This issue is quickly becoming a non-issue. The left, the right, are all agreeing that tax incentives for businesses and developments are bad. This is going to be a practice of the past. Everyone has an Amazon Headquarter aftertaste in their mouths. I'm glad the public narrative is turning negative towards these sorts of practices.  https://www.youtube.com/watch?v=8bl19RoR7lc 

 

Charts like the one you posted earlier demonstrate why this is a horrible practice.  Subsidizing this stuff just plasters over deeper structural problems that further damage non-subsidized operators.  If they want to do a ground lease for a dollar in order to collect the tax revenues, fine--they own the dirt.  But paying to build the hotel is just foolish, when there have been plenty of hotels built by market operators.  Amazon basically manage to get corporate Section 8 for itself.  Taxpayer funded hotels, sports stadiums, etc., are no less awful.  

Edited by x99
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Agreed. I don’t see how it different than Orion building for a tenant, Hinman building for a tenant. And if the company operating the hotel is leasing it, charging market rate for hotel rooms, etc. it seems like the CAA is doing their job, keeping the convention center viable for current conventioneers, and upgrading facilities to attract new conventions. They’re not asking to pay for this using tax dollars (which GRDad pointed out, most private developments get plenty of incentives). I just don’t see an issue with this.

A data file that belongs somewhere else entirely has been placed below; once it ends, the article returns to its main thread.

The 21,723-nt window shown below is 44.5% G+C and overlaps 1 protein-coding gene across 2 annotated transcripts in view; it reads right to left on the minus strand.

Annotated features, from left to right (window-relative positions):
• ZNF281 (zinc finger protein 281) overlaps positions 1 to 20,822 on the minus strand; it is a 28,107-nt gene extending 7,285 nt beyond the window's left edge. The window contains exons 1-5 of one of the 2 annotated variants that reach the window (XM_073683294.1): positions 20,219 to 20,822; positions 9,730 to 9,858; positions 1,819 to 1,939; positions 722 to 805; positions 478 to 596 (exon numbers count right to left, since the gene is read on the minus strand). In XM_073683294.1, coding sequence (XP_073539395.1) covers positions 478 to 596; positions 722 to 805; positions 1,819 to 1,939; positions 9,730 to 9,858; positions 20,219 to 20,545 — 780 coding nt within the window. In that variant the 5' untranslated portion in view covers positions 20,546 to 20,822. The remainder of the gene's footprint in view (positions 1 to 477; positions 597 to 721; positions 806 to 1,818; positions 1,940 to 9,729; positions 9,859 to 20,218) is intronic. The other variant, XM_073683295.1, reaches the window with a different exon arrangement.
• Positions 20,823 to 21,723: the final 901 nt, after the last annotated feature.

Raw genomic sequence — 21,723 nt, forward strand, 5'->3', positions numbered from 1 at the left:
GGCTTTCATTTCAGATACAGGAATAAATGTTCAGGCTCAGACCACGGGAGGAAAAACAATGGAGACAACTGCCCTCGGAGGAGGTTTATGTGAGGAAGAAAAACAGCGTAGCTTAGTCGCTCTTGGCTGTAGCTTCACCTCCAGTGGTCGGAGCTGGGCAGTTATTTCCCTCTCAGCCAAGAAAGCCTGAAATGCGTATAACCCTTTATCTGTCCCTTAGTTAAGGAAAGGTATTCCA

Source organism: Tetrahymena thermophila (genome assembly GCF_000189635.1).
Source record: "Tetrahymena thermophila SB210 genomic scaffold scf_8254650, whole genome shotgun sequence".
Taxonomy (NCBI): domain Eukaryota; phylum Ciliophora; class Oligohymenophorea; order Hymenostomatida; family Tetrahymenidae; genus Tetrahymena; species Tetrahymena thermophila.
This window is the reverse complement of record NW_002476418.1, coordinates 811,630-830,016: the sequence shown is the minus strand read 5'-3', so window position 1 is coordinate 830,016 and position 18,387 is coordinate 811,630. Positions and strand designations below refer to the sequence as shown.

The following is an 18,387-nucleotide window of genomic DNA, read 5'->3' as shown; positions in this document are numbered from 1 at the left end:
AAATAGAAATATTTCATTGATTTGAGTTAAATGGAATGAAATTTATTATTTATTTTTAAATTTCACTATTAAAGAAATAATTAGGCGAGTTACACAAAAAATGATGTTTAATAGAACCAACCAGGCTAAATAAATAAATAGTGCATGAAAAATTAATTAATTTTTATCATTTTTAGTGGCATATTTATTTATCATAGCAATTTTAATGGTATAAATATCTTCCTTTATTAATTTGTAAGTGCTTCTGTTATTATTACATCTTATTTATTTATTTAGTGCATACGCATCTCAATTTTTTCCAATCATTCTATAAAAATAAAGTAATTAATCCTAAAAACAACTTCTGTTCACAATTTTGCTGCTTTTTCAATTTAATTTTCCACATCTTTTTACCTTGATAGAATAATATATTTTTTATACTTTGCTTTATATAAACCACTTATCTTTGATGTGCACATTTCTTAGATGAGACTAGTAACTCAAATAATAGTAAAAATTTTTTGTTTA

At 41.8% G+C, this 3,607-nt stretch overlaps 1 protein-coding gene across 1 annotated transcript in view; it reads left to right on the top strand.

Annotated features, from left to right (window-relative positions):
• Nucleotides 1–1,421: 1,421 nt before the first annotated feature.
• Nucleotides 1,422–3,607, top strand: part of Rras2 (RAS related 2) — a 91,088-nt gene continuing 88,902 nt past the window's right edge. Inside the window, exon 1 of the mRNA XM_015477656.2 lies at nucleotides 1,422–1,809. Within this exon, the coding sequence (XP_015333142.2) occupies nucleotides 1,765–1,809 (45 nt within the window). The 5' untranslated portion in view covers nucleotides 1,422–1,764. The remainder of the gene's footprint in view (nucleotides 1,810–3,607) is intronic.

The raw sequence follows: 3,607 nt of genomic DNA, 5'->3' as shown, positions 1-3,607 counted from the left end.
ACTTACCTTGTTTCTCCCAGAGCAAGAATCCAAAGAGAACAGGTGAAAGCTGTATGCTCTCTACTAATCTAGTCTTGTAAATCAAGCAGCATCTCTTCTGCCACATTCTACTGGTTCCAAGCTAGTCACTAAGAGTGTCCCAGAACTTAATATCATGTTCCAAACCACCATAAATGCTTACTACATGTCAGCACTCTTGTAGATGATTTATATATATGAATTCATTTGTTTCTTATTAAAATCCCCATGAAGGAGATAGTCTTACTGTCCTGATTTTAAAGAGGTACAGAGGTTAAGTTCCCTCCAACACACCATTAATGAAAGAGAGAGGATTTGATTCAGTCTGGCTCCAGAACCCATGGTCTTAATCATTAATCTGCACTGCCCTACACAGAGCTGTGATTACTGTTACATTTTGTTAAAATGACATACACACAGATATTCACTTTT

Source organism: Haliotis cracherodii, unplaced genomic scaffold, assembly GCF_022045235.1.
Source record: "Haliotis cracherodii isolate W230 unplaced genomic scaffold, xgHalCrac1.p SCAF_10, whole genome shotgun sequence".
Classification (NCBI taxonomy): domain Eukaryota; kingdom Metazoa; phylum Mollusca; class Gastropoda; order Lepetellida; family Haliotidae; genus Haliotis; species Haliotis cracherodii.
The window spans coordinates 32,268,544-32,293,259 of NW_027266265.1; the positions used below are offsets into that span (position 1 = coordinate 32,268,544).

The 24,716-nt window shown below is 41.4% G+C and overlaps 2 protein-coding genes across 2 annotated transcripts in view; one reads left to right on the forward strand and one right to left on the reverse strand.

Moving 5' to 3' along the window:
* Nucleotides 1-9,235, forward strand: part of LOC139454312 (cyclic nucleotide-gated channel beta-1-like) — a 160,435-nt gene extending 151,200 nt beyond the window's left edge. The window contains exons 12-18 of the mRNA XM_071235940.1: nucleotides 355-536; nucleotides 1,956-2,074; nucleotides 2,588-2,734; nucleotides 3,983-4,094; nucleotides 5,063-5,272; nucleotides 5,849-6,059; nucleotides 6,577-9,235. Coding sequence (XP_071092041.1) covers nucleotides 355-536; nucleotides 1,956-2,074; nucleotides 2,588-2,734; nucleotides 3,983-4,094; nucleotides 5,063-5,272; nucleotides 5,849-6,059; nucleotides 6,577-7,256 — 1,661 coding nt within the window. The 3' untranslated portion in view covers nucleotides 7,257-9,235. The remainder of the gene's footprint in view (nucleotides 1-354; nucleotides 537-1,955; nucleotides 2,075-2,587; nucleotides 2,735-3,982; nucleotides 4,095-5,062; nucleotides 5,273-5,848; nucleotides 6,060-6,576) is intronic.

Joe

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Econ 101: The public will carry the debt. This is a liability placed onto the tax base of Grand Rapids and Kent County. No one within the tax base will be utilizing the services of this hotel. Extensive studies within the Hotel Industry, generated by our nations finest institutions, show that there is a notable and negative economic disturbance with the introduction of Publically Owned Hotels. This is not considered infrastructure.  A single, "CHOSEN" corporation will "make a profit for* themselves", as stated by GRDadof3. There is no market failure that needs to be addressed here. I don't care if a traveler's pillow will be 200ft closer to the convention floor. I don't think this is a problem that requires the public to finance 100 million dollars to solve the pillow problems of the 1%. This is cronyism to high heaven. I'm done ranting.

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1 hour ago, crinzema said:

Econ 101: The public will carry the debt. This is a liability placed onto the tax base of Grand Rapids and Kent County. No one within the tax base will be utilizing the services of this hotel. Extensive studies within the Hotel Industry, generated by our nations finest institutions, show that there is a notable and negative economic disturbance with the introduction of Publically Owned Hotels. This is not considered infrastructure.  A single, "CHOSEN" corporation will "make a profit for* themselves", as stated by GRDadof3. There is no market failure that needs to be addressed here. I don't care if a traveler's pillow will be 200ft closer to the convention floor. I don't think this is a problem that requires the public to finance 100 million dollars to solve the pillow problems of the 1%. This is cronyism to high heaven. I'm done ranting.